Ive been on the isle of Iona today in search of Corncrakes which breed on the island. Ive been retracing my footsteps of two years ago when I came here to photograph them with my family. I was unsuccessful due to the abysmal weather conditions back then, which stayed on the island for the 4 days that we spent up here. Very heavy rain accompanied by extremely strong winds ruined the previous trip to Mull, so Ive returned to have a more successful trip.
I arrived on Mull 2 days ago, and hoped to travel over to Iona yesterday, but again, as happened two year back, the storms had arrived and cancelled all the ferries to and from the island.
Whilst waiting in Fionnphorts waiting room yesterday, I met some other East Lancs birders, Glenn and Ian Hodkinson, Mark Jones and Jonathon Slater (Budgie) who were all trying to get over to Iona. They have been good enough to offer me some accommodation whilst on Mull, at Killunaig near Pennyghael which I duly accepted and very thankful for. Last nights 'sleep'?? in the car at Fidden was ruined by the car rocking due to the high winds, rain sounding like golf balls on the roof and the general uncomfortable car seat I was trying to sleep on!
This morning though, we all woke up to some sun!!
Ian, Glenn Budgie and myself, drove down to Fionnphort from our accommodation for the 0830 ferry, and were very happy to see it arrive into the small harbour. The return fare of £4.50 was handed over, and the 10 minute trip was now on.
When we arrived on Iona, we could hear Corncrakes calling from behind the shops, We all headed to where the calls were coming from, but as the irises were so tall, the bird(s) couldn't be located.
We then walked up the Prayer House, as they could be heard up near there, but again, none could be located. We walked back down to the nunnery, past the primary school and headed towards the gardens of Columba Hotel. We could hear one calling from the field to the left.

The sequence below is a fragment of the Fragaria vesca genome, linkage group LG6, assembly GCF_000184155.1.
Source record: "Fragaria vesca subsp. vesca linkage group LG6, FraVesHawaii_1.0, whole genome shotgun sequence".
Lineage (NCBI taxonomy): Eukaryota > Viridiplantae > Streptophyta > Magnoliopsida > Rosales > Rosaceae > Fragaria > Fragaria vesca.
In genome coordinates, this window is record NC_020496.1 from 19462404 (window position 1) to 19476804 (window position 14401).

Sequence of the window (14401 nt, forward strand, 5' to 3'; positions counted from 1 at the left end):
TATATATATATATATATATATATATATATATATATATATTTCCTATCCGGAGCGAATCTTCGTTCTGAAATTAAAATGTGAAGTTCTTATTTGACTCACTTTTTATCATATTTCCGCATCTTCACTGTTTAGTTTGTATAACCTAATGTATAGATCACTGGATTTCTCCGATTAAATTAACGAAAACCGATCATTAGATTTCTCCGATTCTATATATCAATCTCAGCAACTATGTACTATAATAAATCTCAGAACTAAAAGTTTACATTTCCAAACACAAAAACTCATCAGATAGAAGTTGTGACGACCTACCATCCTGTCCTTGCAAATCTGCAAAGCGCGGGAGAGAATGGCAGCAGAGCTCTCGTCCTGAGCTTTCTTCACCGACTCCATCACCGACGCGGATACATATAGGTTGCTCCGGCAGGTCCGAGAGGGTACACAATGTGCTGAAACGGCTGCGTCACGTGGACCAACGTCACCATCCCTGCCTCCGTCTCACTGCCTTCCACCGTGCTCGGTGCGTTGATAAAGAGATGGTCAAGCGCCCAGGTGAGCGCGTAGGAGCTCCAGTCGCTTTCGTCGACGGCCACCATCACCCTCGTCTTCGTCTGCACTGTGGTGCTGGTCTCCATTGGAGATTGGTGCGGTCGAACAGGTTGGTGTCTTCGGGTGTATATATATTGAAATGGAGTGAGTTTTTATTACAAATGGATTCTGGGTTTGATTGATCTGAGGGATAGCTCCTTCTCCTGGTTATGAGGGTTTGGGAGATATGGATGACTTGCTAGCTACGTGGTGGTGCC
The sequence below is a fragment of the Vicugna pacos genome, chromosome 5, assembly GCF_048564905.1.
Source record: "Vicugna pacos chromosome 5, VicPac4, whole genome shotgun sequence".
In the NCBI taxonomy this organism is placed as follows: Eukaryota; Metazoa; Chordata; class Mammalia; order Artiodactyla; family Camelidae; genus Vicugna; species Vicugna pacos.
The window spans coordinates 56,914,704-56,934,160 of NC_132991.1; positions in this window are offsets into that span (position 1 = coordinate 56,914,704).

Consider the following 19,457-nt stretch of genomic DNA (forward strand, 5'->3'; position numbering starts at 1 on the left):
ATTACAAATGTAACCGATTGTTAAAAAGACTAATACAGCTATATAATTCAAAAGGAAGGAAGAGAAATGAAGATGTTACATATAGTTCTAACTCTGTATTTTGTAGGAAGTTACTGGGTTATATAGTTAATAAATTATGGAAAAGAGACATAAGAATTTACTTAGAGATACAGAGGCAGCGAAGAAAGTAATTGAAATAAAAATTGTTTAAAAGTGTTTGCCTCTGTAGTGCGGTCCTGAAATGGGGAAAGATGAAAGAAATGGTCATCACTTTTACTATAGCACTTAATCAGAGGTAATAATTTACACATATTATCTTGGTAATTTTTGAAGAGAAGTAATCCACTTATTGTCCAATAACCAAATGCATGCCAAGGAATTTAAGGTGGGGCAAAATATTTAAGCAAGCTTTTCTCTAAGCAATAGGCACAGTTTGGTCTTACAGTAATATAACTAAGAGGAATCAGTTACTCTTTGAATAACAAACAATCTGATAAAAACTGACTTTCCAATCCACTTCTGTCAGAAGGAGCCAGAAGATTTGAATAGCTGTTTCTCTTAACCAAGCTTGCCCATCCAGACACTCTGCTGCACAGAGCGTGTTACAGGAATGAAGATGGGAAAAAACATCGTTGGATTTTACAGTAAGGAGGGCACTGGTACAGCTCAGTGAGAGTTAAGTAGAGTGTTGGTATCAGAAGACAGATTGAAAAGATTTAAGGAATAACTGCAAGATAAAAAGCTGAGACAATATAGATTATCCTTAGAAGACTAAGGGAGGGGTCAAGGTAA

We got brief views of one calling, but again the grass was very long.
Within minutes another had flown over from the gardens and into the field then disappeared, although it did call for a good time afterwards.
As we had had good, if not brief views, Glenn, Ian and Budgie decided to go sea watching from the North beach area of the island.
I said I would meet them later as I was determined to get a decent photograph of a bird 'in the open'.
I had a walk towards the abbey and the girl on the information desk had seen one walking around the garden near the front wall. I waited, but only got a brief view as it flew over my head back towards the Hotel Columbas back garden.
I walked towards the back expanse of grass behind the garden, when I nearly trod on the bird as it ran through the thistles.
The bird that had been calling previous from the Columba Hotel gardens was still still calling in the distance, so I decided to have a walk round the gardens to hopefully catch up with it.
I'd checked with someone whether I was allowed into the gardens and was told it was open access.
I then set my camera up in the area the Corncrake was calling. The grass was very long and I didn't think I had a chance of it coming out into the open. Time went by and eventually I saw the grass moving. Still no sign. All of a sudden, the bird was close, as the rasping call was very loud. I stayed still hoping not to flush it, when I saw it preening near some rhubarb leaves. Every time it stuck its head under its wing preening, I moved gradually closer until I was close enough to photograph.
The bird hadn't seen me and started calling, I couldn't believe my luck as it stood, called, looked around, called again, all while my shutter was going off.
Eventually it walked off into the long grass and disappeared. I was more than happy to get some images.
I decided I would have a walk round the village and see what other birds were about. Numerous Song Thrushes were busy feeding young, as were Starlings in and out of the old stone walls which surround the village, and a cuckoo called from the over looking fell.
I then walked back to the abbey, and saw another Corncrake (possibly the same bird that gave brief views earlier) fly over to the field once more.
I then walked through the field to the wall of the gardens as the 'photographed' bird, was again calling. I stood patiently by the wall with my camera set up, when the bird called out in the open, giving me more photographic opportunities. It just couldn't get any better.
Eventually, Glenn, Ian and Budgie returned back from sea watching, and we walked back to the harbour to get the ferry back to Mull.
Has to be said, a superb day.